Hi everyone - anyone tried/plan to try flipping their social studies class? About 90% of the info out there focuses on math & science courses and I'm still trying to wrap my head around how to use class time when you flip a social studies class. With science & math you are teaching a skill using content and while we of course teach skills with social studies, it is so content heavy that I wonder how class time would look in a flipped social studies class.
We have a whole host of SS teachers who have flipped. Contact me at firstname.lastname@example.org for more information.
I'm considering doing some flipping in my sixth grade ancient history class this fall. My first thoughts are that some of the content can be consumed at home, allowing the students to engage in group analysis activities in class that focus more on developing concepts and thinking skills.
For example, the simplest version might have the students read about Sparta and Athens at home, then in class prepare and engage in debates over which city-state is superior based on form of government, treatment of women, economy, etc.
A more complex version might be to have them watch a vodcast about the first farming societies at home, including taking digital notes and taking an online quiz so they (and the teacher) can get feedback on how well they remember the content, then in class have groups develop Venn diagrams comparing and contrasting farming lifestyle to hunter-gatherer lifestyle.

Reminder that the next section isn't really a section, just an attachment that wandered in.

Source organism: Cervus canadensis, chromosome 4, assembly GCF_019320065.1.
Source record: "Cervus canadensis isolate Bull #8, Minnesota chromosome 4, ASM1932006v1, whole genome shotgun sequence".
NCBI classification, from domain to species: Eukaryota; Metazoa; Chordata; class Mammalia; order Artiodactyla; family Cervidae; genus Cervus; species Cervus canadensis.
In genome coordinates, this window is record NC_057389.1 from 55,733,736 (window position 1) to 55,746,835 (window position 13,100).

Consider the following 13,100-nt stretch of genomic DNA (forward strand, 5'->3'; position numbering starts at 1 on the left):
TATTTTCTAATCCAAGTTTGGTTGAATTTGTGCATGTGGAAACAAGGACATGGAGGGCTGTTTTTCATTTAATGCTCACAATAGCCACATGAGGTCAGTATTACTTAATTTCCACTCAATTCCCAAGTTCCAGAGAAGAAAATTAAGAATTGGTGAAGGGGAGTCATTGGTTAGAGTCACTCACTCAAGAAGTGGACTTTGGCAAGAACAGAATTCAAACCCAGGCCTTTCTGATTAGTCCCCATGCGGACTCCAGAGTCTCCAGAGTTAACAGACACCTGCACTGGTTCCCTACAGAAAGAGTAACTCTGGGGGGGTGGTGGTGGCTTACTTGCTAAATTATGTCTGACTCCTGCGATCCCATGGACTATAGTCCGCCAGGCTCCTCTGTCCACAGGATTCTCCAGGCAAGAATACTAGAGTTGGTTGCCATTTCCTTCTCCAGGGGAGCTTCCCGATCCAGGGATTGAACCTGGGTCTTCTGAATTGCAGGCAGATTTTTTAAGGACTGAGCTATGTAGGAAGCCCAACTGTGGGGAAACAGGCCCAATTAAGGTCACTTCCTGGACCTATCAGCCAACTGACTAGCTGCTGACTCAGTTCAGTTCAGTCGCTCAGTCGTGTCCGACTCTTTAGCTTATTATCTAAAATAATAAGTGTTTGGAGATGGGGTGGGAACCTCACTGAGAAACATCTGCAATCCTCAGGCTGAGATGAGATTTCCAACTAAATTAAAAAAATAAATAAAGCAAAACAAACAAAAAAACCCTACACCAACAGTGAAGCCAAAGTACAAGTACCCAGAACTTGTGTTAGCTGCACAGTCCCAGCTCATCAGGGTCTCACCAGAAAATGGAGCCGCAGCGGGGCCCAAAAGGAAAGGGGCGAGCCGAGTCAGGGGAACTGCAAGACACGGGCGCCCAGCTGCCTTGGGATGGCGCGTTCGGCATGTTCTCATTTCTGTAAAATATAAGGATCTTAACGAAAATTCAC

That's the basic idea: content at home, concepts and thinking skills back in class...
That is exactly right. It does not have to involve video however there are a lot of advantages to it.
If you would like to speak with a SS teacher please contact one of my best Andy Kastl at email@example.com
Yes! Like Lindsay I would like to know what specific activities teachers are using in their classrooms during class time if "info" is taken in at home. I've seen some general suggestions but I was wondering if anyone had a specific example day of what a particular lesson would look like during the school day.
Feel free to email me at firstname.lastname@example.org if anyone is so inclined to help a fellow teacher out.
That's a great idea. If anyone with experience would like to post a lesson plan based on their flipped lesson, that would be extremely beneficial.
Jason if you have any questions... you can contact email@example.com
Just did. Thanks Greg!
I have flipped my Social Studies classroom on occasion, and want to do more this upcoming fall. What I have found that works is to narrate some sort of presentation like the dreaded PowerPoint. I use Camtasia software, which records my computer screen, so I have even developed some essay writing lessons. I find flipping works really well for review; my students began to request it! Really, when it all boils down to it, you are really replacing a partial lecture with...a partial lecture. The difference is that the students can review it, slow it down, or speed it up. And it frees up time for debates, class discussions, or a PBL - project based learning activity.
I think the challenge is how to plan for a flipped-mastery classroom where the kids aren't all working on the same activities at the same time... seems like mastery is worth doing but definitely challenging in a social studies class that is traditionally taught via discussions and student-centered group learning activities